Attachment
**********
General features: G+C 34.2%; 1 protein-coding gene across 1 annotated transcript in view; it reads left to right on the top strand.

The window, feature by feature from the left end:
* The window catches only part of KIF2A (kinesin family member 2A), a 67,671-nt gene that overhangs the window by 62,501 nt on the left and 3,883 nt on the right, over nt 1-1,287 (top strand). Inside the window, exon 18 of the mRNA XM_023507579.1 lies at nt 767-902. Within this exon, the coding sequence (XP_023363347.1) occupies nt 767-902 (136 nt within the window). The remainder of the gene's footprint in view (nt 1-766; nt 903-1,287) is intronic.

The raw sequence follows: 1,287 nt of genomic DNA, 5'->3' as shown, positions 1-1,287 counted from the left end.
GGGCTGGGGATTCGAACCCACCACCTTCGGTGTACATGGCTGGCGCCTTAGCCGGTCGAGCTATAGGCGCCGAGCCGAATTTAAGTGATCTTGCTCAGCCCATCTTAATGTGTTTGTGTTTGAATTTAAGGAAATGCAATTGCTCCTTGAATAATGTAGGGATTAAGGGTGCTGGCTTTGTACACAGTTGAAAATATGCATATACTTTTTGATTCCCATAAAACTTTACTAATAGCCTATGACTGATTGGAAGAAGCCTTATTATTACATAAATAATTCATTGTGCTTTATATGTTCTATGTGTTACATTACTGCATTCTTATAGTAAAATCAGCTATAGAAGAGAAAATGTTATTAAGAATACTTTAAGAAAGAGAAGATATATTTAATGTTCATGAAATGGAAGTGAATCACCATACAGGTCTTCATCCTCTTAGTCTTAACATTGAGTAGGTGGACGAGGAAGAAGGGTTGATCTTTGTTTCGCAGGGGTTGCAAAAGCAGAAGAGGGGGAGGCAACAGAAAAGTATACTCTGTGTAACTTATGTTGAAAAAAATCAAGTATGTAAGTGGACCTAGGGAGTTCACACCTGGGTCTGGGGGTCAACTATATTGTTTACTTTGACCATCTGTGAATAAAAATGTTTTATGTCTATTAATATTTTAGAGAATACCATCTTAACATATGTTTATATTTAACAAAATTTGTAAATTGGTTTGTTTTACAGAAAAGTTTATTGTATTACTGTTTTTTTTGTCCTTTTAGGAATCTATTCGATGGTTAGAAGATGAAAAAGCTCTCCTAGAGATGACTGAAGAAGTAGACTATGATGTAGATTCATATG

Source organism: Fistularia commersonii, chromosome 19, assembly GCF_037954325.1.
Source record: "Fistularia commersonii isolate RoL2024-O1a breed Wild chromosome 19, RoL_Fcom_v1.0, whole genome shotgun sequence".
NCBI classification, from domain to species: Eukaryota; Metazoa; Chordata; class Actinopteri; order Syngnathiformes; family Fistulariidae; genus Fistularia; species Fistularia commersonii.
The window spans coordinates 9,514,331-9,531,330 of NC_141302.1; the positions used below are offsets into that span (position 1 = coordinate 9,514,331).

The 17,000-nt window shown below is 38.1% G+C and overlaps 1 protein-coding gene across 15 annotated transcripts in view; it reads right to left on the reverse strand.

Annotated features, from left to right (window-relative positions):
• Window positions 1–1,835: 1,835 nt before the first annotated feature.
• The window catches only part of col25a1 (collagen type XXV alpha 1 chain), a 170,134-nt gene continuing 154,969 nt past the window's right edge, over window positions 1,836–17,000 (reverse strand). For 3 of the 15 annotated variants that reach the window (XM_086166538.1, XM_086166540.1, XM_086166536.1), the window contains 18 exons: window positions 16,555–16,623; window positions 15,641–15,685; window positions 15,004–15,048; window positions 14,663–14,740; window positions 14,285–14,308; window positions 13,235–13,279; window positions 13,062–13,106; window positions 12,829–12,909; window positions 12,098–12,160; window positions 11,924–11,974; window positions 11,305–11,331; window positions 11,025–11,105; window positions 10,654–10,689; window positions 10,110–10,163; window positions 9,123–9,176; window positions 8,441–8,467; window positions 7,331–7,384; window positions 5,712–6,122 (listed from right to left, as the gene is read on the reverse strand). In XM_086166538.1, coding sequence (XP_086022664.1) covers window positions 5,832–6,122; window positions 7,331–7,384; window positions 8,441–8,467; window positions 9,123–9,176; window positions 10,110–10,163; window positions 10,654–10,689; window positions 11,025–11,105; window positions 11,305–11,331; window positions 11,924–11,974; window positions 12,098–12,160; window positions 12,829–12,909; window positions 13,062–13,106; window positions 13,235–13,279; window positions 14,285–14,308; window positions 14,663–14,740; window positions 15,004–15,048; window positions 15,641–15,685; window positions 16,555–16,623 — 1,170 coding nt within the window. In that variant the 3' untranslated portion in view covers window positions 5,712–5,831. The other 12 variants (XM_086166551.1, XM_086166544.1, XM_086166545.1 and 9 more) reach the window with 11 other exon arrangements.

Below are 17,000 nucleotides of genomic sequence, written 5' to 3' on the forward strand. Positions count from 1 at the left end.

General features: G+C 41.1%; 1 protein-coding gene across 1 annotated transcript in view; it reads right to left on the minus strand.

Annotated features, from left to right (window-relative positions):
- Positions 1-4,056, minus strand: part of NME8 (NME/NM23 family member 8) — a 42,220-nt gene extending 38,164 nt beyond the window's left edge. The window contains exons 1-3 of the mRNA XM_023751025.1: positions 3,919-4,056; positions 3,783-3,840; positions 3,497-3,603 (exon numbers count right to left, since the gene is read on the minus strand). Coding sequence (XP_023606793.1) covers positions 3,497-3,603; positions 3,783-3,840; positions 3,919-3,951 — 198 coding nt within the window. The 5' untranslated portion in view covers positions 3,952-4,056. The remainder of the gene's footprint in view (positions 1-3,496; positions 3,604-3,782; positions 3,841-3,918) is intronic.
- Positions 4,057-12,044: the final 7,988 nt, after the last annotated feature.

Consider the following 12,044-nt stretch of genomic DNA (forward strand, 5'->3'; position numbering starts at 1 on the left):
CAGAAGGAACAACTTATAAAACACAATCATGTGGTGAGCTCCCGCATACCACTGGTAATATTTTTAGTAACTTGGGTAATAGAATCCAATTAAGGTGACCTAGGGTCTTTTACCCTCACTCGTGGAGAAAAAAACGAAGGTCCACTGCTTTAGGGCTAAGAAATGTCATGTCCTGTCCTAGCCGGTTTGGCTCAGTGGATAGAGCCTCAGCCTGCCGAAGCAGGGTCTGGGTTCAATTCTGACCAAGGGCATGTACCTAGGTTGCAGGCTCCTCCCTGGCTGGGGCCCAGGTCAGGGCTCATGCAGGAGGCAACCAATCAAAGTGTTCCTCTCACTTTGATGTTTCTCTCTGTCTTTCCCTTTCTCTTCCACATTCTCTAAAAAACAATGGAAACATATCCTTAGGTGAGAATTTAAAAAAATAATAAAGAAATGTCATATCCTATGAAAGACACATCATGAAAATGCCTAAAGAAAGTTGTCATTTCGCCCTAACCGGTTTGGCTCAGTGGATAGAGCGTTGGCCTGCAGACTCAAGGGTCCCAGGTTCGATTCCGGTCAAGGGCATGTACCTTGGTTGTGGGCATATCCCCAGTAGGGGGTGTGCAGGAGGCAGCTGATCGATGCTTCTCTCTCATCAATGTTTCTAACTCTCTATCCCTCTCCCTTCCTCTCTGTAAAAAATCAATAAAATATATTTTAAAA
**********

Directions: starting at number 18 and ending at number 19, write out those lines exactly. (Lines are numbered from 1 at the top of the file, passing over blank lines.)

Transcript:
- Positions 4,057-12,044: the final 7,988 nt, after the last annotated feature.

Consider the following 12,044-nt stretch of genomic DNA (forward strand, 5'->3'; position numbering starts at 1 on the left):